small security glitches

Post Carter post.carter at
Fri Mar 2 13:55:23 CET 2012

I know we've both read and understand the paper, so I think we just have
a terminology discrepancy here.  What is a bit confusing is using the words
encrypted vs. decrypted and ciphertext vs. cleartext when we're talking
about an attacker inserting contents into the message.
What I was trying to say was like this... 
1) Let's say the original sender encryptes a message.  It then looks like
this where "C" represents some bits of encrypted ciphertext:
2) Then, the attacker inserts some material of their own into the message,
denoted here with "P" for plaintext since it has not been subjected to
encryption.  The message now looks like this:
3) Next, the recipient "decrypts" the message.  Since at its lowest level
the encryption amounts to XOR'ing the message text against the secret
key, it essentially results in the flipping of each class of text. "C"
becomes "P" and "P" becomes "C":
4) In the attack scenario, when the recipient sends the "gibberish" to
the sender, they are sending the now "encrypted" part of the message
above denoted by "CC":  PPP -->CC<-- PP
5) The attacker intercepts and XOR's the gibberish "CC" against their 
original insertion "PP" from #2 to deduce the key.  Then they can decrypt
the original "CCCCC" contents from #1.
I'm sure this is all subject to terminology debates, and I'm most likely
not using the optimal words to describe the process, but my point was
just that the recipient actually never themselves reveals to the attacker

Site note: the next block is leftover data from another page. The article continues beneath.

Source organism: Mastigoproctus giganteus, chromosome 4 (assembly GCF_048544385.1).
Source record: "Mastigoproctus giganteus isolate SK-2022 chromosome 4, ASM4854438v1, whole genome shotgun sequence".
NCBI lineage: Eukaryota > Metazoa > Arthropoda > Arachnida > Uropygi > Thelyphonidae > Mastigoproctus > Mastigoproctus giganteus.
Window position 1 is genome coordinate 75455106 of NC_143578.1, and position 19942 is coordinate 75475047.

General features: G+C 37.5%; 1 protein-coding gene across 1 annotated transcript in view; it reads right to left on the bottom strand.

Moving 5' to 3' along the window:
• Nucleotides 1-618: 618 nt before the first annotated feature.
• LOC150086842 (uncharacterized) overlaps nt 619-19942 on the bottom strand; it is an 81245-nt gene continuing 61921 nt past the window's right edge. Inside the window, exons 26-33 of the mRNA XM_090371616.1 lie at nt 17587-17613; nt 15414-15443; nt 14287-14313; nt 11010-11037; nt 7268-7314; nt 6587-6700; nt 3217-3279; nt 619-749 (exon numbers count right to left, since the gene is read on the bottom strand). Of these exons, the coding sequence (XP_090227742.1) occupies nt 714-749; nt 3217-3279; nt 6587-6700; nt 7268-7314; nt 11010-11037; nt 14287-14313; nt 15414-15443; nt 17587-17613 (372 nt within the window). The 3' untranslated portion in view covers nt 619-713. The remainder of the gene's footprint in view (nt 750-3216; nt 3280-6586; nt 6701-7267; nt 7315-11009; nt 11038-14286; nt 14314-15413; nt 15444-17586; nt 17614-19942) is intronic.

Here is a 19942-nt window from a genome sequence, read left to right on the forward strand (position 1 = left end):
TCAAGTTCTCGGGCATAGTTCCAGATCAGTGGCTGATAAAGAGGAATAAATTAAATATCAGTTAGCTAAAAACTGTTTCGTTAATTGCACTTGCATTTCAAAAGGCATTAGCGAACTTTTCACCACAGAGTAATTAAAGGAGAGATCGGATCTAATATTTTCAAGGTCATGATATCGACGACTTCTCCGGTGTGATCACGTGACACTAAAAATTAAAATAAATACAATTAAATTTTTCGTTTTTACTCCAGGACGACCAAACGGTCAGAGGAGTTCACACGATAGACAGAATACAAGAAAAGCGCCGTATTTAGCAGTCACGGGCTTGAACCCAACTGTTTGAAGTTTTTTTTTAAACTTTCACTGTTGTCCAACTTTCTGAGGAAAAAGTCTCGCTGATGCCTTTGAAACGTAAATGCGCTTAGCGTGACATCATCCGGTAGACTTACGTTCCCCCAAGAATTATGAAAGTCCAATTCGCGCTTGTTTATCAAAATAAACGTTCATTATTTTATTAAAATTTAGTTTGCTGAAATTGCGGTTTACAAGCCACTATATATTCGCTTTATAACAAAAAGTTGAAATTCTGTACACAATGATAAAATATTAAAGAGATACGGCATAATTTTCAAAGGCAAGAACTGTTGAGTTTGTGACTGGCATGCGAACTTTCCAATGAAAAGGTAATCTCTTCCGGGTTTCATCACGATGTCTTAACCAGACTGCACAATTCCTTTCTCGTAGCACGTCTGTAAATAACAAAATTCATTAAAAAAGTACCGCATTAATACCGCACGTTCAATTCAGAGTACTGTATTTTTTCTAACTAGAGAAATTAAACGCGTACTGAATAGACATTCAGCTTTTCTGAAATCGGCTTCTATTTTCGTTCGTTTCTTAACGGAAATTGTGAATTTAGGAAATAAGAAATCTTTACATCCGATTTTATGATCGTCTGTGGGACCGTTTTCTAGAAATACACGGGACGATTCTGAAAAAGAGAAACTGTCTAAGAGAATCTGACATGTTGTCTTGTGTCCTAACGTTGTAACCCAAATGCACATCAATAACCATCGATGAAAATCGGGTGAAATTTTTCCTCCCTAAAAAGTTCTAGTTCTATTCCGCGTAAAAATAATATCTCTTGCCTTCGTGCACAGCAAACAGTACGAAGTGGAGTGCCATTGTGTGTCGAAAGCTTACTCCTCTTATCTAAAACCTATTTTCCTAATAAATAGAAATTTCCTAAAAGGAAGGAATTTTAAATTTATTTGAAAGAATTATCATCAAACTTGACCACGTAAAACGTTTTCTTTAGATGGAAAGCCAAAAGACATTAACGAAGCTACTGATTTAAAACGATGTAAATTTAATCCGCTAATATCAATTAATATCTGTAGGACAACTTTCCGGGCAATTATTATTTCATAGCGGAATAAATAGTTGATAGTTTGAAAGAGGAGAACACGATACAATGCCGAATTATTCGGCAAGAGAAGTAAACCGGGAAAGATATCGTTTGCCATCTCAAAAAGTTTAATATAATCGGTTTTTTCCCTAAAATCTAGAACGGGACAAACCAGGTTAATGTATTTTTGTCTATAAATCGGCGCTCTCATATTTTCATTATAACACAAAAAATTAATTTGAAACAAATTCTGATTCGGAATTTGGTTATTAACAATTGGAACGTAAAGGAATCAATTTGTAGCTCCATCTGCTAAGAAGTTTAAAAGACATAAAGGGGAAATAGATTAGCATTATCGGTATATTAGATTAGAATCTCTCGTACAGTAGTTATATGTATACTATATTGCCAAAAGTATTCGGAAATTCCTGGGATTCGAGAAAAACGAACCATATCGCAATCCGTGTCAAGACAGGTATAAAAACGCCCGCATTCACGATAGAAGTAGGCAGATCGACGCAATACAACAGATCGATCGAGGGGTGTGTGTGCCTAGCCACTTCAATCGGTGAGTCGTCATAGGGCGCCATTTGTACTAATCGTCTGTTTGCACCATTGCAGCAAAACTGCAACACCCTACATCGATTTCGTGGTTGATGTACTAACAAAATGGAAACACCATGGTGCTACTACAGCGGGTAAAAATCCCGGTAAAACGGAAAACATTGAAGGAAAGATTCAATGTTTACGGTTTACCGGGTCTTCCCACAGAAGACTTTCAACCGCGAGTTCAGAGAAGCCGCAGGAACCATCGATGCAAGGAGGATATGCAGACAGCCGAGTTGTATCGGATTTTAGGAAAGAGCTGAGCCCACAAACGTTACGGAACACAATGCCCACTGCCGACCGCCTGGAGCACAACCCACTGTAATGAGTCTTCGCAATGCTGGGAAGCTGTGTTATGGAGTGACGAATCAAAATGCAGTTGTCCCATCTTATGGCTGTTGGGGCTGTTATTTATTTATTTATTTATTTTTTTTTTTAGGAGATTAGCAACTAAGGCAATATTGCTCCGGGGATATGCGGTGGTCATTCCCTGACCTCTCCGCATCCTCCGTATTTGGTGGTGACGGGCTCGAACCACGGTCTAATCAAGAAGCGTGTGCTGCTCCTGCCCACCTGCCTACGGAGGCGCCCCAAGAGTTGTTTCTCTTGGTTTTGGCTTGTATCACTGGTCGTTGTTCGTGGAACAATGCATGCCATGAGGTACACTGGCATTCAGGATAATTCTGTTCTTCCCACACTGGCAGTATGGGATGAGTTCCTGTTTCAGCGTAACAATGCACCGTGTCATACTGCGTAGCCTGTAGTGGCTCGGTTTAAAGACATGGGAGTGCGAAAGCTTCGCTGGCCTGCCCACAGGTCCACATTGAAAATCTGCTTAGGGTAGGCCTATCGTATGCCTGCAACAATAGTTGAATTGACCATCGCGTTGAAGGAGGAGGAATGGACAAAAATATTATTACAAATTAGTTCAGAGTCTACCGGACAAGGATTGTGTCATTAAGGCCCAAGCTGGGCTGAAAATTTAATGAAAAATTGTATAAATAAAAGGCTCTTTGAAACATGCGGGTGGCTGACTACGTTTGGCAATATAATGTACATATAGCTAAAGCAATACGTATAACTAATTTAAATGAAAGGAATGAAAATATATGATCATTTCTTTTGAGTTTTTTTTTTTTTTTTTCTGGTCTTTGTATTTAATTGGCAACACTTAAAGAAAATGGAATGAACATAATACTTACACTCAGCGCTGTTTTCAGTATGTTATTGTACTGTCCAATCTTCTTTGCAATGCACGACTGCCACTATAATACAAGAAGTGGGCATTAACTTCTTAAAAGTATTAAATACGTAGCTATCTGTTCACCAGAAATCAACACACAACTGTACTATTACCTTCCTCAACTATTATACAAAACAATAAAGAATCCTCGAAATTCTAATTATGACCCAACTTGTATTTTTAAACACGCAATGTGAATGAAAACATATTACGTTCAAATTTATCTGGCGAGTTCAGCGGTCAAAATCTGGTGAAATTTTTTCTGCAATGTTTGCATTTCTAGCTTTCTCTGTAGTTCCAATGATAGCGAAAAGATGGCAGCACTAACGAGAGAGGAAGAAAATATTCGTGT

any of the decrypted contents of the original message that were sent by
the original sender.
>> ----- Original Message -----
>> From: Daniel Kahn Gillmor <dkg at>
>> Sent: Friday, March 2, 2012 8:50 AM
>> Subject: Re: small security glitches
>> That said, the attack described does indeed rely on the victim
>> decrypting arbitrary text sent by the attacker and sending it back in
>> such a way that the attacker can read the cleartext.  Quoting the paper:
>> >> and the user is presented with the corresponding message P'. To the 
>> >> user, P' appears to be garbled; the user therefore replies to the
>> >> adversary with, for example, "What were you trying to send me?", but
>> >> also quotes the "garbled" message P'. Thus, the user himself
>> >> unwittingly acts as a decryption oracle for the adversary.
>> Do you see how the above suggests that the victim must transfer the
>> (apparently-garbled) cleartext to the attacker for the attack to proceed?

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